The Final Cut
Recently I've seen the movie The Final Cut, a science-fiction thriller about a future where babies get implants that record every single moment of their lives up to their death. Robin Williams, in another one of his recent subdued roles, plays the role of a "cutter", a person who cuts together people's "life-movies" to play at funerals. His work becomes particularly interesting when, while starting work on the life of a corrupt administrator of an implant company, he discovers someone that may be related to a memory he has carried guilt about all his life.
It got mostly bad reviews, except for Roger Ebert. I think that's quite unfortunate. Critics mostly criticized the plot. I thought it was a great plot. For one thing, most of us can relate to the idea of guilt carried from something we did when we were too young to reason (I certainly do). The issues of privacy raised by the implant are also questions of great import, which should make us pause. So far issues of privacy have always been issues of either crime (such as cameras in the streets) or workplace abuse (which is what I consider drug testing is), but nothing resembling this kind of issue.
So what the fuck am I doing reviewing a movie on my blog ? I've never done that before. Well, there are two reasons, both of which have to do with theism.
First, there's the issue of privacy rights - many people in the Final Cut universe rebel against the implant because it means the end of privacy rights. Since anyone could have an implant - and theoretically not even know it - there does not seem to be any way to act naturally anywhere. One person is reported to have killed herself a few months after learning she had an implant, as she simply couldn't stand the pressure. So even though the government is not the one recording the data, or using it, and "cutters" are professionally bound to secrecy, there is still a possibility of your words and actions being captured, that exists at all moments. The only possibility left is to exclude from one's life anyone who has such an implant - which seems a priori impossible.
This also relates to the question of God. In my entry "Who wants to be a ghost ?", I discussed how even the possibility of being constantly observed would be enough to radically change our behaviour, and how this shows that Christians are hypocrites because they don't act any different than we do, let alone radically differently. The idea that your life is recorded is perhaps less frightening as your life being observed by God, in that the recording will not be used to judge your fate. So it's more of a theoretical anxiety, an existential anxiety, while the anxiety that an honest Christian would feel is a very real and important anxiety.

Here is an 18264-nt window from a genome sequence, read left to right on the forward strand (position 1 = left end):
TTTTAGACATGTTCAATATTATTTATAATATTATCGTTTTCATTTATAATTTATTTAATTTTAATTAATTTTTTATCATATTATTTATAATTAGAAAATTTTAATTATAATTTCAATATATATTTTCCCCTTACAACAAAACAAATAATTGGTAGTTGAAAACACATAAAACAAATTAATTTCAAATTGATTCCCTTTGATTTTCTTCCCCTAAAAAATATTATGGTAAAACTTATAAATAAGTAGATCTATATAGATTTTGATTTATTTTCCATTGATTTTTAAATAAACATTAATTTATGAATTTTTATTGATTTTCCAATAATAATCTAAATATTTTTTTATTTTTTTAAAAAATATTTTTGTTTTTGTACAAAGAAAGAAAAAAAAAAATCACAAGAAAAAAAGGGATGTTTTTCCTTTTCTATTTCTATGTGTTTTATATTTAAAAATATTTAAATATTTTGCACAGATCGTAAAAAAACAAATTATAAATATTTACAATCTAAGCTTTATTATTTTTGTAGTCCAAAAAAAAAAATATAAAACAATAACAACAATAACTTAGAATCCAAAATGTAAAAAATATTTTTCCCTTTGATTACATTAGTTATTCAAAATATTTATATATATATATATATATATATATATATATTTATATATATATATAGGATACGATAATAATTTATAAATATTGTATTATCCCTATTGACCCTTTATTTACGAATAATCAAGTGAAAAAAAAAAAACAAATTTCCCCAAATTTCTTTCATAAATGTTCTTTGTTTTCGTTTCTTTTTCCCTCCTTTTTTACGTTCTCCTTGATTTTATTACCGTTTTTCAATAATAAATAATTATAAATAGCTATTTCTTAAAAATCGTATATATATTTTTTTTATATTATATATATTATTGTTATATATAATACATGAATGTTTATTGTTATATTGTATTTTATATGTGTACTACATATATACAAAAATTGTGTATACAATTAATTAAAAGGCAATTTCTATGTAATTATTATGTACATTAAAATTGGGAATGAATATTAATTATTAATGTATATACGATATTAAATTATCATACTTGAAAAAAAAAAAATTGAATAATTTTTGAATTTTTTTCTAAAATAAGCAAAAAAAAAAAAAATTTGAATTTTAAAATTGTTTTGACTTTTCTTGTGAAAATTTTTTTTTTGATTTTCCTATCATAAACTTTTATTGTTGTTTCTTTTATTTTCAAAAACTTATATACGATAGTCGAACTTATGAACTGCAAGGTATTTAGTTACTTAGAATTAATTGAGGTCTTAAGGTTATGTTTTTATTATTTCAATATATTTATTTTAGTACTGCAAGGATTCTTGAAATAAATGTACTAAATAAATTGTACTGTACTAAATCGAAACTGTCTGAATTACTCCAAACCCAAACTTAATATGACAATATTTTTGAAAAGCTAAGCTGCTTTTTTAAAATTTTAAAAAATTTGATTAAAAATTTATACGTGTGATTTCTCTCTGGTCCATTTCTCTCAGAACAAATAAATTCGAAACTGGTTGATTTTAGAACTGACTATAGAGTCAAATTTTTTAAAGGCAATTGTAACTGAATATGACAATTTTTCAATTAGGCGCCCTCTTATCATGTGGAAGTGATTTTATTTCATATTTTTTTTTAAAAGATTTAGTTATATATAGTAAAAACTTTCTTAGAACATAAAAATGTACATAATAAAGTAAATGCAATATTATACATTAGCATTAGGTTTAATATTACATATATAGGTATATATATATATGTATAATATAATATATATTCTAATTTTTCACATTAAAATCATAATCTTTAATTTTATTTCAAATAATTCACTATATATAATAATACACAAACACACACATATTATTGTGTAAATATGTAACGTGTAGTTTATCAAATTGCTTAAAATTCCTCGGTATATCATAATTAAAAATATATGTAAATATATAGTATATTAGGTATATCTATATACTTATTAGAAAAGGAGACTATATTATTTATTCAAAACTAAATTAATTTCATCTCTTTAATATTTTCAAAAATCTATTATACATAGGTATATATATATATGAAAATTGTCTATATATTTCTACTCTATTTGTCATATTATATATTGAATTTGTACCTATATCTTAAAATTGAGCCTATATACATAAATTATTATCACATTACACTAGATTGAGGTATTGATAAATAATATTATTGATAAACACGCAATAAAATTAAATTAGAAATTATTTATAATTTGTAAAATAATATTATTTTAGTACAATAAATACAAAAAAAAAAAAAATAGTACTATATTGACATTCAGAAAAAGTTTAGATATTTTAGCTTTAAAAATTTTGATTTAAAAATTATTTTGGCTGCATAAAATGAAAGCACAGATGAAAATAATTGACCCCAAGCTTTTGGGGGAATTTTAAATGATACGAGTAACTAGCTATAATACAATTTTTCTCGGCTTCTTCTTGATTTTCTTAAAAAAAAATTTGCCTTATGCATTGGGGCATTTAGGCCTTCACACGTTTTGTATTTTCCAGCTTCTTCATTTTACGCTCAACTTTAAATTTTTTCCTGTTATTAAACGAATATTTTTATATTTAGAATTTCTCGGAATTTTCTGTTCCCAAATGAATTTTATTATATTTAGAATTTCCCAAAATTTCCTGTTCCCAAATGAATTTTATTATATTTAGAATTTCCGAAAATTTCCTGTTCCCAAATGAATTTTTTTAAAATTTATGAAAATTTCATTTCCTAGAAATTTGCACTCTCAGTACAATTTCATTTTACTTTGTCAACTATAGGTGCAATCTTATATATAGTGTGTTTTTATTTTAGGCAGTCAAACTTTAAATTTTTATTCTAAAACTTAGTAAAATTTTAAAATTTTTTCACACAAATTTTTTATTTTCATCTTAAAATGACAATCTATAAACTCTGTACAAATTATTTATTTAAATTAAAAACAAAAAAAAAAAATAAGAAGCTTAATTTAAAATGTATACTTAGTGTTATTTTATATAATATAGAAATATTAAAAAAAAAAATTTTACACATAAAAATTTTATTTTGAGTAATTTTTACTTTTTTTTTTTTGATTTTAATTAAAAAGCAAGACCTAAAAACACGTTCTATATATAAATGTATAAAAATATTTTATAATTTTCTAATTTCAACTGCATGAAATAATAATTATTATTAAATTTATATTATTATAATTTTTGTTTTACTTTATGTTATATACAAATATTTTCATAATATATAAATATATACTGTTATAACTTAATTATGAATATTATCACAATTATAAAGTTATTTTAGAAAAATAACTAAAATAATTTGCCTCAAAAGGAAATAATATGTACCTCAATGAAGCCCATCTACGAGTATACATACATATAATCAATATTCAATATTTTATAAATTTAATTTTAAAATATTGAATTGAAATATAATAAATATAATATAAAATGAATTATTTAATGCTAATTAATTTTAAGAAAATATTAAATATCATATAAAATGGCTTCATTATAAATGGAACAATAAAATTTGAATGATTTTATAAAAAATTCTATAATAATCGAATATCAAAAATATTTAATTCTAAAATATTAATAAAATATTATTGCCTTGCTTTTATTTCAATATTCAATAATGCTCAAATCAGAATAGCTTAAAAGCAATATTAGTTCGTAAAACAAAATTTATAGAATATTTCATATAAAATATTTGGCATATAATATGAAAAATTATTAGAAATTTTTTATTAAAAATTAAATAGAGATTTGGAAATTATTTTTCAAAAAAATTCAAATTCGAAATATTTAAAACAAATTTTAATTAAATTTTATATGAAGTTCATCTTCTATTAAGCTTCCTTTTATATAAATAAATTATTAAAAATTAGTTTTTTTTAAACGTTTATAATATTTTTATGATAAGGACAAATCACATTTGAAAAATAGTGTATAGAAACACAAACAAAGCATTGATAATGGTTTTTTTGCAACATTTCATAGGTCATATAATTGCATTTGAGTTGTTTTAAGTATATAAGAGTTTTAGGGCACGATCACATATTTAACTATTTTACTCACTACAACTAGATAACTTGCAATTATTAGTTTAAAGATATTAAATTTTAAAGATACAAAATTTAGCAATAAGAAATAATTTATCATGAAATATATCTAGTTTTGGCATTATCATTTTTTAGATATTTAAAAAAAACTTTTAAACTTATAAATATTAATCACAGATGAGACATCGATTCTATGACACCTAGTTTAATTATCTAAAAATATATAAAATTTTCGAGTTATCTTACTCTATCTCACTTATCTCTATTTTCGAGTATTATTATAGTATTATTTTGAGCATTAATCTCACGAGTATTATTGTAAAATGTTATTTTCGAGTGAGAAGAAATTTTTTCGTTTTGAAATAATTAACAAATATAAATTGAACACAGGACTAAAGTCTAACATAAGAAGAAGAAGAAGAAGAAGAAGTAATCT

It would certainly be an important social experiment. So here's another interesting issue : what would such a social experiment tell us about human morality ? It seems possible that an individual, in this scenario, would come to terms with the implant by realizing that any consequence from it would only happen after his life. So there is definitely a possibility there that does not exist with the omniscient god scenario.
Secondly, the implant is very much religious in many aspects. For one thing, it is imposed on children without their consent, just like religious brainwashing. Unlike religious belief, parents are encouraged to admit the deed at a certain age, but this is not as important because, unlike God, the implant is real and still has real consequences even if one knows the truth. Like religion, the implant serves as a sort of knee-jerk, irrational replacement morality - the anxiety of having one's actions recorded forever. The implant serves a religious purpose - getting over grief, funerals. The cutters are bound to a professional code that is akin to priest-parishoner confidentiality. Finally, the implant causes social problems and turmoil on a global scale, like religion.
So the anti-implant groups are, if we follow this analogy, atheists. But this is a very unflattering comparison. The anti-implant groups are a rebellious sub-culture, they protest at people's funerals, and some of them will stoop to killing to help their cause. So they actually sound more like Christians. The implant is like the Christian meme, and the anti-implant groups are like Christians. It's a very weird dynamic. I think it might actually make the movie more interesting than it would have been with a straightforward religious comparison, although I would like to watch a movie made on that premise too.